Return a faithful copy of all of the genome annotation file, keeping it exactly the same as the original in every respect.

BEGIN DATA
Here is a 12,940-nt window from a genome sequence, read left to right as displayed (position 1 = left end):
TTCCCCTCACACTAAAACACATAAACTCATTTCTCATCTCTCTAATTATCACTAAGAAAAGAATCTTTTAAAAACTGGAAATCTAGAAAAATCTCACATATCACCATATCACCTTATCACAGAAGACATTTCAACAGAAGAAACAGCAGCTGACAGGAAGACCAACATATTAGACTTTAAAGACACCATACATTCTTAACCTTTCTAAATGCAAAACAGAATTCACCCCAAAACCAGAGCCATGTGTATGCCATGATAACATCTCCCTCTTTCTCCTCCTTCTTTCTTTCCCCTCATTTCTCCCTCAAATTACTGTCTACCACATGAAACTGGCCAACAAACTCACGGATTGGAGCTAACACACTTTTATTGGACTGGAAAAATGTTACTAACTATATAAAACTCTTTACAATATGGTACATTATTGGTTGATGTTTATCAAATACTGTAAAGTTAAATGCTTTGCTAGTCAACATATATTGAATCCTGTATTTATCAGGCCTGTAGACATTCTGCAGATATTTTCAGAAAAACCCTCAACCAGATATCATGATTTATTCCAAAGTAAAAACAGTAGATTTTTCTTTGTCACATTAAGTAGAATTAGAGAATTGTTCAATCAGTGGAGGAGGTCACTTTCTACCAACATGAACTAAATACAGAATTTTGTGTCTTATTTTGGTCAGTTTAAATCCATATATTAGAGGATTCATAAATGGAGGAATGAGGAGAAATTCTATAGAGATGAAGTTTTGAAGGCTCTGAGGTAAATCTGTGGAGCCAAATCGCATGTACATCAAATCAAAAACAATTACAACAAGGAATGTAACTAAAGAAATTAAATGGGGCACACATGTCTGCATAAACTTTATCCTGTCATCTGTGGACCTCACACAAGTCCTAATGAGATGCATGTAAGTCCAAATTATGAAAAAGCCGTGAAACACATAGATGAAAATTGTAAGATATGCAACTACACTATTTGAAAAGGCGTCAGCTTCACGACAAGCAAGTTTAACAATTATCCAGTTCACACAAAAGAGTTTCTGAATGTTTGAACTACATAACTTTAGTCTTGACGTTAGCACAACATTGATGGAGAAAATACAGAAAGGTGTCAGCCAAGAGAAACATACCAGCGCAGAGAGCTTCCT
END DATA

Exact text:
Here is a 12,940-nt window from a genome sequence, read left to right as displayed (position 1 = left end):
TTCCCCTCACACTAAAACACATAAACTCATTTCTCATCTCTCTAATTATCACTAAGAAAAGAATCTTTTAAAAACTGGAAATCTAGAAAAATCTCACATATCACCATATCACCTTATCACAGAAGACATTTCAACAGAAGAAACAGCAGCTGACAGGAAGACCAACATATTAGACTTTAAAGACACCATACATTCTTAACCTTTCTAAATGCAAAACAGAATTCACCCCAAAACCAGAGCCATGTGTATGCCATGATAACATCTCCCTCTTTCTCCTCCTTCTTTCTTTCCCCTCATTTCTCCCTCAAATTACTGTCTACCACATGAAACTGGCCAACAAACTCACGGATTGGAGCTAACACACTTTTATTGGACTGGAAAAATGTTACTAACTATATAAAACTCTTTACAATATGGTACATTATTGGTTGATGTTTATCAAATACTGTAAAGTTAAATGCTTTGCTAGTCAACATATATTGAATCCTGTATTTATCAGGCCTGTAGACATTCTGCAGATATTTTCAGAAAAACCCTCAACCAGATATCATGATTTATTCCAAAGTAAAAACAGTAGATTTTTCTTTGTCACATTAAGTAGAATTAGAGAATTGTTCAATCAGTGGAGGAGGTCACTTTCTACCAACATGAACTAAATACAGAATTTTGTGTCTTATTTTGGTCAGTTTAAATCCATATATTAGAGGATTCATAAATGGAGGAATGAGGAGAAATTCTATAGAGATGAAGTTTTGAAGGCTCTGAGGTAAATCTGTGGAGCCAAATCGCATGTACATCAAATCAAAAACAATTACAACAAGGAATGTAACTAAAGAAATTAAATGGGGCACACATGTCTGCATAAACTTTATCCTGTCATCTGTGGACCTCACACAAGTCCTAATGAGATGCATGTAAGTCCAAATTATGAAAAAGCCGTGAAACACATAGATGAAAATTGTAAGATATGCAACTACACTATTTGAAAAGGCGTCAGCTTCACGACAAGCAAGTTTAACAATTATCCAGTTCACACAAAAGAGTTTCTGAATGTTTGAACTACATAACTTTAGTCTTGACGTTAGCACAACATTGATGGAGAAAATACAGAAAGGTGTCAGCCAAGAGAAACATACCAGCGCAGAGAGCTTCCT